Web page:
When Playworks began our equity journey several years ago, we knew it would be a long term investment in our people, partners, and communities. We committed to centering equity as we prioritize partnerships with diverse communities nationwide, and this needed to begin by addressing racial equity in Playworks.
We began by developing a team of internal leaders who help guide our equity work, partnering with the Center for Equity and Inclusion, and drafting the Playworks Equity Statement which describes and enables us to hold ourselves accountable to our commitments. Since then, we’ve created affinity groups and opportunities for equity learning for our staff nationwide, we’ve brought an equity filter into decision making processes, and we established and empowered working groups to carry out our equity plan, which aims to improve our organizational processes and practices to address racial equity. There is almost no meeting you go into at Playworks now–on any topic– where racial equity is not considered or discussed. We are making progress. These practices to dismantle systematic racism at the organizational level impact how our people feel. In our latest staff survey, 92% of 272 staff who responded said that Playworks is making notable progress in centering equity, especially racial equity, in our policies, practices, and culture.
The challenges of the systemic inequities of our society have been felt throughout this time period.. Just like you, we’ve seen the Black community members like George Floyd and Breonna Taylor being murdered by police, we’ve seen or experienced increased hate crimes on Asian Americans, injustice in our local communities as individuals, and more. Playworks leadership has made space for staff to step up or step back so they can take care of themselves while we process and acknowledge these injustices. Our people have mourned together, but we’ve also celebrated together when there are achievements and nationwide progress, such as when many of us were on a joint call when Ketanji Brown Jackson was confirmed as a Supreme Court Justice and cheers flowed verbally and via chat.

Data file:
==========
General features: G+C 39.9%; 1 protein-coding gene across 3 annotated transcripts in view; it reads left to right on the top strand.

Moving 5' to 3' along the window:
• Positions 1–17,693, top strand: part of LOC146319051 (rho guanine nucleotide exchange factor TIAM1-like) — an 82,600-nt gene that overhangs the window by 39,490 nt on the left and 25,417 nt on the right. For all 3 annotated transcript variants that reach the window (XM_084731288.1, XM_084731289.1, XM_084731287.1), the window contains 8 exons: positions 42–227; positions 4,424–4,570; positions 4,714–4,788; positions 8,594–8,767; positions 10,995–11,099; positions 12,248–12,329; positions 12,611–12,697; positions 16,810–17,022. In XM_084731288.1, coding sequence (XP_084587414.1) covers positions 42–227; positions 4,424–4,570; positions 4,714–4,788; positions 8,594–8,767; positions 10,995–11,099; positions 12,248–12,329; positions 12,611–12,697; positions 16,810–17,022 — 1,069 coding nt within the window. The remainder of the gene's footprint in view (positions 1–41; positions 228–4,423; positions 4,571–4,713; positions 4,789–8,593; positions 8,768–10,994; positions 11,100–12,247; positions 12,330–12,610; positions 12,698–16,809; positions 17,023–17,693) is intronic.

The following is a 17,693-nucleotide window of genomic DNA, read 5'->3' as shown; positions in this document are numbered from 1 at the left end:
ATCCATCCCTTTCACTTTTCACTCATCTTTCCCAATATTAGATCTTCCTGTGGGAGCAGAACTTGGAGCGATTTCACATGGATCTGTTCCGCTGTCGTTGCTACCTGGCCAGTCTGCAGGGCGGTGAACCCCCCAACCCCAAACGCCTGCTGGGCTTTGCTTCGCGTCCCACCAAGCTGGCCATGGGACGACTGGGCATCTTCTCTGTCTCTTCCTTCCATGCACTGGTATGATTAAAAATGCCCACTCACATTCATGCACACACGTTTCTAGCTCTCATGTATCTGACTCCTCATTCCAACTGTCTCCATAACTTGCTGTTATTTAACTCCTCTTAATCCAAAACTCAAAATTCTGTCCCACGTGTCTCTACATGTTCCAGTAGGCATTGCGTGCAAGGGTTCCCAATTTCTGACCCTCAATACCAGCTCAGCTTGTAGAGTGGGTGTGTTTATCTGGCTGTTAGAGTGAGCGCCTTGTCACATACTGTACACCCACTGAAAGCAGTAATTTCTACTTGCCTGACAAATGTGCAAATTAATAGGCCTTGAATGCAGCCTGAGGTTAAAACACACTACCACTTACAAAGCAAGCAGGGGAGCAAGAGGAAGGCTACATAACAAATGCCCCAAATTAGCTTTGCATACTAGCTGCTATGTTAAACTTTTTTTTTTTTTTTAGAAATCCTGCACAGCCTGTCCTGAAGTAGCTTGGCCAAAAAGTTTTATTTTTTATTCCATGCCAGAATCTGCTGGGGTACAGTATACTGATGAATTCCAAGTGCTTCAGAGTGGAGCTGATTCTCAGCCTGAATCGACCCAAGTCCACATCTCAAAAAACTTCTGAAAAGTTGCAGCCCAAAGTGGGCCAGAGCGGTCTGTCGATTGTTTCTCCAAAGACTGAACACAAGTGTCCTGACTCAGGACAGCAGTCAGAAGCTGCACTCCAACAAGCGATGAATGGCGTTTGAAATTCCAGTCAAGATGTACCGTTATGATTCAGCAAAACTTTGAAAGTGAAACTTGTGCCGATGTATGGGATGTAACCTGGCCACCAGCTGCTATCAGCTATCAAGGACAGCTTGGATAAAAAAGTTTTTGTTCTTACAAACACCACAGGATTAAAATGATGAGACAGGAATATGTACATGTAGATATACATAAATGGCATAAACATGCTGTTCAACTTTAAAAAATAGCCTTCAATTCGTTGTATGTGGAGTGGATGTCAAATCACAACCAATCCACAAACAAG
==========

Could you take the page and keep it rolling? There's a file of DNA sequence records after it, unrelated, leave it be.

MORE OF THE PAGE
While we’re making strides as an organization, we’re also a group of incredibly thoughtful, complex, compassionate people who are each on our own personal learning journey. Each individual is coming to this work at a different stage and we will make different mistakes along the way. By centering our own learning and aiming to reduce harm, we’ve been growing, leaning into hard conversations with humility and respect. One of the most authentic ways we’ve brought equity to the center of our conversations is to encourage check-in questions at the beginning of each meeting, where we can get to know each other as our authentic selves. Leadership teams nationwide have begun using equity-based check-in questions so that people can get to know each other in a deeper and more meaningful way.
“We had a practice and culture of checking in, which we brought equity into. In a way, it’s what we’re asking of ourselves across everything we do; to ask how equity can be applied,” said Michael Chae, a member of Playworks’ Executive and Equity Teams.
Over the next several years, we will continue making progress on this journey and make space for how race and other identities intersect. Thank you for your continued support.